• Many of the techniques described here may be implemented in hardware or software, or a combination of the two. Preferably, the techniques are implemented in computer programs executing on programmable computers that each includes a processor, a storage medium readable by the processor (including volatile and nonvolatile memory and/or storage elements), and suitable input and output devices. Program code is applied to data entered using an input device to perform the functions described and to generate output information. The output information is applied to one or more output devices. Moreover, each program is preferably implemented in a high level procedural or object-oriented programming language to communicate with a computer system. However, the programs can be implemented in assembly or machine language, if desired. In any case, the language may be a compiled or interpreted language.
  • Each such computer program is preferably stored on a storage medium or device (e.g., CD-ROM, hard disk or magnetic diskette) that is readable by a general or special purpose programmable computer for configuring and operating the computer when the storage medium or device is read by the computer to perform the procedures described. The system also may be implemented as a computer-readable storage medium, configured with a computer program, where the storage medium so configured causes a computer to operate in a specific and predefined manner.
  • FIG. 6 illustrates a typical computing system 600 that may be employed to implement processing functionality in embodiments of the invention. Computing systems of this type may be used in clients and servers, for example. Those skilled in the relevant art will also recognize how to implement the invention using other computer systems or architectures. Computing system 600 may represent, for example, a desktop, laptop or notebook computer, hand-held computing device (PDA, cell phone, palmtop, etc.), mainframe, server, client, or any other type of special or general purpose computing device as may be desirable or appropriate for a given application or environment. Computing system 600 can include one or more processors, such as a processor 604. Processor 604 can be implemented using a general or special purpose processing engine such as, for example, a microprocessor, microcontroller or other control logic. In this example, processor 604 is connected to a bus 602 or other communication medium.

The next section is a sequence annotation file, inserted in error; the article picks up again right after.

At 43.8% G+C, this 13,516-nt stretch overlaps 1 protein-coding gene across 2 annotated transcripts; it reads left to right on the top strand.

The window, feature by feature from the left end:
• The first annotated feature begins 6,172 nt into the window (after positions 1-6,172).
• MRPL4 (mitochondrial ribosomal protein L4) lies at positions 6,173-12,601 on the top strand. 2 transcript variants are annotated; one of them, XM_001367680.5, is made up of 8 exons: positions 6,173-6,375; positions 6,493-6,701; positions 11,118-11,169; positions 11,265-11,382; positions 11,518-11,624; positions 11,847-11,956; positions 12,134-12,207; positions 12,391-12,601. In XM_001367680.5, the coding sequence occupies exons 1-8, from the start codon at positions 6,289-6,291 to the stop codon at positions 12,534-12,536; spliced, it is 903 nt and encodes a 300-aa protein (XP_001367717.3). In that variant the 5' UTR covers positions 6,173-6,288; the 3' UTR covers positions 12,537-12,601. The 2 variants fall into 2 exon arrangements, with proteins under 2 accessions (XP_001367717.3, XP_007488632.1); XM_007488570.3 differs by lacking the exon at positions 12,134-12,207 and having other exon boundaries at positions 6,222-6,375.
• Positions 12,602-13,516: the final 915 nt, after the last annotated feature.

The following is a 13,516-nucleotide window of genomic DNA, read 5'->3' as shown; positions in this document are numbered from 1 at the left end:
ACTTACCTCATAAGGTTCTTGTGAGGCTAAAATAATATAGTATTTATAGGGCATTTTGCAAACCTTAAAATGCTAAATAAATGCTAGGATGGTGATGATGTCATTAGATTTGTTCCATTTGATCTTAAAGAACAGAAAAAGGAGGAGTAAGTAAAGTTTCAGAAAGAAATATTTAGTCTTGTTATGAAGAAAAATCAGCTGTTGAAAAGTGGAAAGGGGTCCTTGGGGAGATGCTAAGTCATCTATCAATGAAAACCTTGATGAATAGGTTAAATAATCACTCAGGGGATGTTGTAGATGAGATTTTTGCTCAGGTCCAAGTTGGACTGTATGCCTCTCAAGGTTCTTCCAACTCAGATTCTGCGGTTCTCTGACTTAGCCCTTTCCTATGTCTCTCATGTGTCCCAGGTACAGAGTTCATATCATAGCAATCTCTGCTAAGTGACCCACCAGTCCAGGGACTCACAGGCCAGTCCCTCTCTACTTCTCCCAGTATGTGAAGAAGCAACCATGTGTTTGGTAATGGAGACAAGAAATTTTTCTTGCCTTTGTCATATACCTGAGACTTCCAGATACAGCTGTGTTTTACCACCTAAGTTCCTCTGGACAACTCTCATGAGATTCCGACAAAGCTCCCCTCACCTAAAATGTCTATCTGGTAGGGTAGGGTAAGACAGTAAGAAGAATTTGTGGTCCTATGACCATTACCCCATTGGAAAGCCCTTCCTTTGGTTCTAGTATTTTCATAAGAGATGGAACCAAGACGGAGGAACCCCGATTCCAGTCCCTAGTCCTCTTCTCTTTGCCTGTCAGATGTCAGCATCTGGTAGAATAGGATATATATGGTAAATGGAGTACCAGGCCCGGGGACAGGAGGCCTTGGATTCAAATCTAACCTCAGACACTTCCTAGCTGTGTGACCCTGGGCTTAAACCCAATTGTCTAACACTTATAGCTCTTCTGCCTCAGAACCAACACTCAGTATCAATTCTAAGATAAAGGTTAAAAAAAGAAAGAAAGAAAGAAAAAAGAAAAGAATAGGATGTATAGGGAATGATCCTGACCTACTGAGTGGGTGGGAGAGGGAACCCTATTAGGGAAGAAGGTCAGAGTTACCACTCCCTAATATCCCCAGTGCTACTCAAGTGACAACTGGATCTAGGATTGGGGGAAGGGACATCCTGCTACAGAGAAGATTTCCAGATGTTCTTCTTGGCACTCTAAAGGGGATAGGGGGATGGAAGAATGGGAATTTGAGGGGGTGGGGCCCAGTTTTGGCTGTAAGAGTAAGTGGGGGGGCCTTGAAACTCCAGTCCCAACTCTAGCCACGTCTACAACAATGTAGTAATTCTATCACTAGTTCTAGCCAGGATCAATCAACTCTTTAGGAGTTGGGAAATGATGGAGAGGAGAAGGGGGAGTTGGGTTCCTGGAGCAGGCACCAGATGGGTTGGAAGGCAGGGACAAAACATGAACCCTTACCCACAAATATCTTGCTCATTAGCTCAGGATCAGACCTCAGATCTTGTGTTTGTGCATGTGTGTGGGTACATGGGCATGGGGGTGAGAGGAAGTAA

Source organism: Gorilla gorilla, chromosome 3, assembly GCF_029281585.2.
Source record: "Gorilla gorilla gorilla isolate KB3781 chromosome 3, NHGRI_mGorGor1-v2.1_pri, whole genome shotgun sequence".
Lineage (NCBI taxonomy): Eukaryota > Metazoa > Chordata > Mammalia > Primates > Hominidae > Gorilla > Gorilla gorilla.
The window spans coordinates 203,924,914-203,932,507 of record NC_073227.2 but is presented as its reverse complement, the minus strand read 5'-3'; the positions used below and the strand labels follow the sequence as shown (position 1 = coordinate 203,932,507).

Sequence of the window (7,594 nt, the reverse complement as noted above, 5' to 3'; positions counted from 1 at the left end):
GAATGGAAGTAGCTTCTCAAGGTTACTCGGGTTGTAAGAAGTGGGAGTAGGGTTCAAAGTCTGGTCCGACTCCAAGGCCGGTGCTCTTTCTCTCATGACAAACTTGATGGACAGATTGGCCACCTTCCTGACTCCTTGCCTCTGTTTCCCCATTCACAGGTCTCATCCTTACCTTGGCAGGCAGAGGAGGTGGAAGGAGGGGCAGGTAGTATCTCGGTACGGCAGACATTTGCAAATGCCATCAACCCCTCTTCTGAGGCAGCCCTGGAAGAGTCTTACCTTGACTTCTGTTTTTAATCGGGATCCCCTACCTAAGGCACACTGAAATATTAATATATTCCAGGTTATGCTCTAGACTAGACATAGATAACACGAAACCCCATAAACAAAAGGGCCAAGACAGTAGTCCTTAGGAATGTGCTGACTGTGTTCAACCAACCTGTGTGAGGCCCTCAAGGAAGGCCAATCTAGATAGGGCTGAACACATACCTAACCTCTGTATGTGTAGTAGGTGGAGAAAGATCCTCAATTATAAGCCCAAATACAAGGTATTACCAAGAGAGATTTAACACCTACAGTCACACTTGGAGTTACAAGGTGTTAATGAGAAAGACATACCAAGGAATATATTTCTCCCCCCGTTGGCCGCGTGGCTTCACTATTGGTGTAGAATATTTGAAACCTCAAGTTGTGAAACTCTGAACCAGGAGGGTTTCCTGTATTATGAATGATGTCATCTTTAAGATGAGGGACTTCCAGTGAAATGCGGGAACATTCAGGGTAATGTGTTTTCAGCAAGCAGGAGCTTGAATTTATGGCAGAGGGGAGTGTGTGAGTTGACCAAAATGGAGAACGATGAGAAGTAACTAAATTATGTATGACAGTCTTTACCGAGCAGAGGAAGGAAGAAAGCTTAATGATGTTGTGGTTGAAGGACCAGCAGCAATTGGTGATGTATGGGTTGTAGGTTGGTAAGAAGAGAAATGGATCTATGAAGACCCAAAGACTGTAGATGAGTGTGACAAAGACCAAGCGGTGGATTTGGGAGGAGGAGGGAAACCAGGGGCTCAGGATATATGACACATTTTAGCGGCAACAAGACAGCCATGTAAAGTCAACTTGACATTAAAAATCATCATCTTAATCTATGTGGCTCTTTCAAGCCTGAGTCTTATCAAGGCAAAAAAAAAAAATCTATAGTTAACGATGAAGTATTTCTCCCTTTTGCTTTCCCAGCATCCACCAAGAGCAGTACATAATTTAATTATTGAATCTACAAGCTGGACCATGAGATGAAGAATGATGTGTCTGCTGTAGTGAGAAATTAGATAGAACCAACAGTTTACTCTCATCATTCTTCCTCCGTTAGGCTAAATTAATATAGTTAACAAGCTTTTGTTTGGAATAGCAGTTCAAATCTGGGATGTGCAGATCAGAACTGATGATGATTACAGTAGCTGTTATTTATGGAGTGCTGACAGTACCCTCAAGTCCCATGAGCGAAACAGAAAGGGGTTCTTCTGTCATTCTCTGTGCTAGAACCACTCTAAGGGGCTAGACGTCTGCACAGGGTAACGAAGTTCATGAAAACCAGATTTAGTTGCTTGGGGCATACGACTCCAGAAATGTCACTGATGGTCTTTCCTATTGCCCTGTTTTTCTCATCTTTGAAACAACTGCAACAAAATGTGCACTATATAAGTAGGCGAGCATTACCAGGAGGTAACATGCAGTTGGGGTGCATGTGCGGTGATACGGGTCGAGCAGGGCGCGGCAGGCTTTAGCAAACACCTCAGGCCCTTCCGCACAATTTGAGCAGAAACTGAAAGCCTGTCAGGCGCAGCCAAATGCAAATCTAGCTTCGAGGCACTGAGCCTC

• Computing system 600 can also include a main memory 608, such as random access memory (RAM) or other dynamic memory, for storing information and instructions to be executed by processor 604. Main memory 608 also may be used for storing temporary variables or other intermediate information during execution of instructions to be executed by processor 604. Computing system 600 may likewise include a read only memory (“ROM”) or other static storage device coupled to bus 602 for storing static information and instructions for processor 604.
  • The computing system 600 may also include information storage system 610, which may include, for example, a media drive 612 and a removable storage interface 620. The media drive 612 may include a drive or other mechanism to support fixed or removable storage media, such as a hard disk drive, a floppy disk drive, a magnetic tape drive, an optical disk drive, a CD or DVD drive (R or RW), or other removable or fixed media drive. Storage media 618 may include, for example, a hard disk, floppy disk, magnetic tape, optical disk, CD or DVD, or other fixed or removable medium that is read by and written to by media drive 612. As these examples illustrate, the storage media 618 may include a computer-readable storage medium having stored therein particular computer software or data.
  • In alternative embodiments, information storage system 610 may include other similar components for allowing computer programs or other instructions or data to be loaded into computing system 600. Such components may include, for example, a removable storage unit 622 and an interface 620, such as a program cartridge and cartridge interface, a removable memory (for example, a flash memory or other removable memory module) and memory slot, and other removable storage units 622 and interfaces 620 that allow software and data to be transferred from the removable storage unit 618 to computing system 600.